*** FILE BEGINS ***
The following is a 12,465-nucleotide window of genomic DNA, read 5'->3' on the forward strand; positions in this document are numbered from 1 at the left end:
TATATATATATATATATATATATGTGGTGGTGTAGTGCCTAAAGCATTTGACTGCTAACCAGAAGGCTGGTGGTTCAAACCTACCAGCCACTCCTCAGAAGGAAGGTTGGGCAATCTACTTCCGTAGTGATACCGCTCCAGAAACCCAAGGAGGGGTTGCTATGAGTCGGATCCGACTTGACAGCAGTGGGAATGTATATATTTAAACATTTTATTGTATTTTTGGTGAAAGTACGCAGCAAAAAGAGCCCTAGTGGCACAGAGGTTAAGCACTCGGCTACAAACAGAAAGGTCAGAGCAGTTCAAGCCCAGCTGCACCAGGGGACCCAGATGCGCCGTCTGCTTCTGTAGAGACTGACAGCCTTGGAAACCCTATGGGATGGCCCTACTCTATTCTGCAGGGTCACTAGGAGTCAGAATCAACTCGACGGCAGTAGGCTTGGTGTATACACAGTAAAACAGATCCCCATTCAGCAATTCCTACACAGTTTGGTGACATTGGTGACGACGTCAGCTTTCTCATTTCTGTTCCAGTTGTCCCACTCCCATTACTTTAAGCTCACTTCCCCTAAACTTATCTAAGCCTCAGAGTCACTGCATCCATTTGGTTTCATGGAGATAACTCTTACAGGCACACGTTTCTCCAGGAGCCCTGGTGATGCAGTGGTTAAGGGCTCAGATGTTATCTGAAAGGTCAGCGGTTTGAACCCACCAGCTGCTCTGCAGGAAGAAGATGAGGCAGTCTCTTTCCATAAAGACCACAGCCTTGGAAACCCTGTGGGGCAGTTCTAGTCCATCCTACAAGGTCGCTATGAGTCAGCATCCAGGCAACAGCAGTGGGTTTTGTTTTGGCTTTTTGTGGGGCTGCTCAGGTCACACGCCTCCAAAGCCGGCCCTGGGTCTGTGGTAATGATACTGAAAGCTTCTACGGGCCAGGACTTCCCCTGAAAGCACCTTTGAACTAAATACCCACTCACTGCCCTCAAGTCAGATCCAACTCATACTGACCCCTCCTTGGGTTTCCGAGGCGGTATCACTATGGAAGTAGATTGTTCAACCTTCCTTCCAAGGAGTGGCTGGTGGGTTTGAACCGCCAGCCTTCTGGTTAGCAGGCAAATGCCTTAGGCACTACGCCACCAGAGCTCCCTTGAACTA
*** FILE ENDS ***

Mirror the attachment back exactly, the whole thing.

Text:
The following is a 12,465-nucleotide window of genomic DNA, read 5'->3' on the forward strand; positions in this document are numbered from 1 at the left end:
TATATATATATATATATATATATGTGGTGGTGTAGTGCCTAAAGCATTTGACTGCTAACCAGAAGGCTGGTGGTTCAAACCTACCAGCCACTCCTCAGAAGGAAGGTTGGGCAATCTACTTCCGTAGTGATACCGCTCCAGAAACCCAAGGAGGGGTTGCTATGAGTCGGATCCGACTTGACAGCAGTGGGAATGTATATATTTAAACATTTTATTGTATTTTTGGTGAAAGTACGCAGCAAAAAGAGCCCTAGTGGCACAGAGGTTAAGCACTCGGCTACAAACAGAAAGGTCAGAGCAGTTCAAGCCCAGCTGCACCAGGGGACCCAGATGCGCCGTCTGCTTCTGTAGAGACTGACAGCCTTGGAAACCCTATGGGATGGCCCTACTCTATTCTGCAGGGTCACTAGGAGTCAGAATCAACTCGACGGCAGTAGGCTTGGTGTATACACAGTAAAACAGATCCCCATTCAGCAATTCCTACACAGTTTGGTGACATTGGTGACGACGTCAGCTTTCTCATTTCTGTTCCAGTTGTCCCACTCCCATTACTTTAAGCTCACTTCCCCTAAACTTATCTAAGCCTCAGAGTCACTGCATCCATTTGGTTTCATGGAGATAACTCTTACAGGCACACGTTTCTCCAGGAGCCCTGGTGATGCAGTGGTTAAGGGCTCAGATGTTATCTGAAAGGTCAGCGGTTTGAACCCACCAGCTGCTCTGCAGGAAGAAGATGAGGCAGTCTCTTTCCATAAAGACCACAGCCTTGGAAACCCTGTGGGGCAGTTCTAGTCCATCCTACAAGGTCGCTATGAGTCAGCATCCAGGCAACAGCAGTGGGTTTTGTTTTGGCTTTTTGTGGGGCTGCTCAGGTCACACGCCTCCAAAGCCGGCCCTGGGTCTGTGGTAATGATACTGAAAGCTTCTACGGGCCAGGACTTCCCCTGAAAGCACCTTTGAACTAAATACCCACTCACTGCCCTCAAGTCAGATCCAACTCATACTGACCCCTCCTTGGGTTTCCGAGGCGGTATCACTATGGAAGTAGATTGTTCAACCTTCCTTCCAAGGAGTGGCTGGTGGGTTTGAACCGCCAGCCTTCTGGTTAGCAGGCAAATGCCTTAGGCACTACGCCACCAGAGCTCCCTTGAACTA